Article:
What do you need to do? By now you know that you definitely need help running your IT networks, but whom can you trust with this vitally important task. You have to make sure that you can focus on your core business without any interruptions or worries. You don’t want to be told by your staff that your systems have been hacked or your data is not being backed up properly. You need to make sure that you are in complete compliance with government regulations requiring that security and accessibility of data be maintained. All health records must be maintained electronically. A single solution to all these concerns is to use a Managed Service Provider (MSP). A MSP can provide complete support for a worry free work environment and leave you free to concentrate on more important things. It is a cost effective, 24/7 solution that will give you peace of mind.
Are Managed IT Services Right For You? A Few Things to Consider
How do you get a small business to recognize the value of manages IT services? In the start-up environment, we encounter an eclectic bunch of personality types. There is a reason people become entrepreneurs or C-level execs. When we meet the owners or decision makers at smaller companies and organizations, we can tell right away why they’re where they are. They’re visionaries. They’re risk takers. They’re competitive. They want to be in charge.
Therefore, they aren’t always quick to place the fate of their business technology in the hands of a third party. They’ve come as far as they have by being in control and they’re hesitant to give up that control. But we’ve learned a few things along the way.
For example, the Type A personality is highly independent but also very competitive. So we tap into the competitive advantage that managed IT services gives them.
The Type B personality is creative and doesn’t like static routines. But their ears perk up when they hear terminology like “cutting-edge” and we can then paint the big picture for them once their listening.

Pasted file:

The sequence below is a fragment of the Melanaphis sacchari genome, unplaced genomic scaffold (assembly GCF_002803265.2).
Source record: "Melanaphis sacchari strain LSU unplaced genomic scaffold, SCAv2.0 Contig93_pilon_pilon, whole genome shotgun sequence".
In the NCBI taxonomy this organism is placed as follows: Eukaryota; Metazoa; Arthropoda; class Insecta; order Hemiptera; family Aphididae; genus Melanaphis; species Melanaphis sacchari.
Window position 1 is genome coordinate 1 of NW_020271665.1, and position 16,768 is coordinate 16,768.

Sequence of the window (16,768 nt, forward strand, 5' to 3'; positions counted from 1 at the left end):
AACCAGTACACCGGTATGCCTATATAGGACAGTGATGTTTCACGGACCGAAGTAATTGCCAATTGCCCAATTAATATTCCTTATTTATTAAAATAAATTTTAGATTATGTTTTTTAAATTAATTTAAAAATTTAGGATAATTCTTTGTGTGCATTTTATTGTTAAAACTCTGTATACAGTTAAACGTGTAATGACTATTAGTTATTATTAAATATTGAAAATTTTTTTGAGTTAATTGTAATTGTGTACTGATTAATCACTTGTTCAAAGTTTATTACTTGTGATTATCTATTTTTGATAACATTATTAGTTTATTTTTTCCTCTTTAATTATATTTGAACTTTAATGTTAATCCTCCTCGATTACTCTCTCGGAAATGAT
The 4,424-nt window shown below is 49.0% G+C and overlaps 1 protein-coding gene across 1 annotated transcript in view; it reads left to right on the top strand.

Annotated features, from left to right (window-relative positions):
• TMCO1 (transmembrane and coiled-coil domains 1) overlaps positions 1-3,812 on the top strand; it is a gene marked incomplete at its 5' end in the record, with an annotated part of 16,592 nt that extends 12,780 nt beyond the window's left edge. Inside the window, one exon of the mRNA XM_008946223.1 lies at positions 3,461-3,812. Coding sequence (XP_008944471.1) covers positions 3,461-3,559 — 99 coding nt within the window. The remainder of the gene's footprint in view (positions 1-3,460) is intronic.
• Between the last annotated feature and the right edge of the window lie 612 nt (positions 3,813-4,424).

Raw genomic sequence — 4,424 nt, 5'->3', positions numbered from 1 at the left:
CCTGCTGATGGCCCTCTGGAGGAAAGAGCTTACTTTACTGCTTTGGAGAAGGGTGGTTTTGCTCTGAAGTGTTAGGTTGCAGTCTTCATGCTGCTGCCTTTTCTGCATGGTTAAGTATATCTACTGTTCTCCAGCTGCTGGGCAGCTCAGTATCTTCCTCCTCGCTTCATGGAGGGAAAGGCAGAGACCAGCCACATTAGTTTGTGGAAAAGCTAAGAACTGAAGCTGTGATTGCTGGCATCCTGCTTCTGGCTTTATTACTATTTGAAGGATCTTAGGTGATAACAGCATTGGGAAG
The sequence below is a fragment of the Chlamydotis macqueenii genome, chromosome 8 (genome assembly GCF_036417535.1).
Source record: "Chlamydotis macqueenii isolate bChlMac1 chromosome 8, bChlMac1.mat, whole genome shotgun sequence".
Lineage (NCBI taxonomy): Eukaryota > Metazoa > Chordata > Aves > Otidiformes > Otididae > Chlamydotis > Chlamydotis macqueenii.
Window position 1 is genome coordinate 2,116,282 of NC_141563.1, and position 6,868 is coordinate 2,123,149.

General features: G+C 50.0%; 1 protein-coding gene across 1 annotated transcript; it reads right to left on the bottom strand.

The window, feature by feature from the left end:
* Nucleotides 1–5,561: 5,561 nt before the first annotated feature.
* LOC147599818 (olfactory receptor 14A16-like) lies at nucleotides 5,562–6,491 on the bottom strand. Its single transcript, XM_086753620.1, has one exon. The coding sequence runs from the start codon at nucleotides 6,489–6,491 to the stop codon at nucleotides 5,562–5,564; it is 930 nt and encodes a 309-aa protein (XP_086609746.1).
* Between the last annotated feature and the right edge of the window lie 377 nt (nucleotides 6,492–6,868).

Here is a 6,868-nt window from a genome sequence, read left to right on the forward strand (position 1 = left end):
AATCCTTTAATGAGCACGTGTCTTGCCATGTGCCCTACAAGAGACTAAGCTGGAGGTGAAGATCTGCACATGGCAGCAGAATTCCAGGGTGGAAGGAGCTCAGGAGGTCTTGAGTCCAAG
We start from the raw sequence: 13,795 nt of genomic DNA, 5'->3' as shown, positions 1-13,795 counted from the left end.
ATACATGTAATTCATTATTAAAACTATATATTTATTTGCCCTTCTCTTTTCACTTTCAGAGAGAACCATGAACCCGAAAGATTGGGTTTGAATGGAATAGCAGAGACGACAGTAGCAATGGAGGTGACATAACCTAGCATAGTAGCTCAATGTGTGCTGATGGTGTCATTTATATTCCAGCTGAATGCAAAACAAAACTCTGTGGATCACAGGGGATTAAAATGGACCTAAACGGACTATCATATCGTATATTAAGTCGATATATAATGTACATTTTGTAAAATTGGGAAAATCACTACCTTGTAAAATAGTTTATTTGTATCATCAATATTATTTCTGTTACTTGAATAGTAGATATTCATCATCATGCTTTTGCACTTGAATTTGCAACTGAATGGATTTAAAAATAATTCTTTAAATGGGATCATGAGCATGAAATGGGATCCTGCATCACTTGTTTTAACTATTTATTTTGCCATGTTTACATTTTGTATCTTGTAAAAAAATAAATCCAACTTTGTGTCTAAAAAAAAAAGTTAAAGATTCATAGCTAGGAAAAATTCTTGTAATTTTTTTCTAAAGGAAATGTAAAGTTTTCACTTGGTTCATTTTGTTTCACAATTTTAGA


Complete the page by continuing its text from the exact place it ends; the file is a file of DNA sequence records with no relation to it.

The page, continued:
But anyone we do business with has to be committed to the efficiency, security, and stability of their business technology to see our value proposition. And they have to recognize that managing their IT infrastructure is an investment they cannot take lightly.
So here are a few things we commonly have to address before any deal for managed IT services is signed.
Is my business large enough to even consider managed services?
There is an old adage that size doesn’t matter (ahem… we’re talking about in a fight) but SMBs must always think big to get big. The truth is, any company, regardless of its size or the number of people they employ, will run more efficiently if its technology is monitored, maintained, and managed properly.
These are facets of your operations that drive profitability and give our Type A personalities that competitive edge they crave. And they can rest easy whenever business is booming because their technology is built to sustain their growth. That’s the big picture that our Type B personality can appreciate.
How is making another IT investment a cost-savings move for my business?
There are still many SMBs who feel a greater focus and investment should go towards their core operations or marketing and sales. They only worry about technology when it breaks, figuring they’ll just call a service technician to come to the office and fix whatever the problem is. Or buy some new hardware at Office Depot.
There are some very obvious flaws to this strategy.
You’re paying way too much when it’s way too late – An issue that was likely preventable with early detection has escalated into a full blown business disruption and that on-call technician likely charges a high hourly rate, on top of hardware replacement costs, and may not get to your site right away. Being proactive rather than reactive to technology issues is important.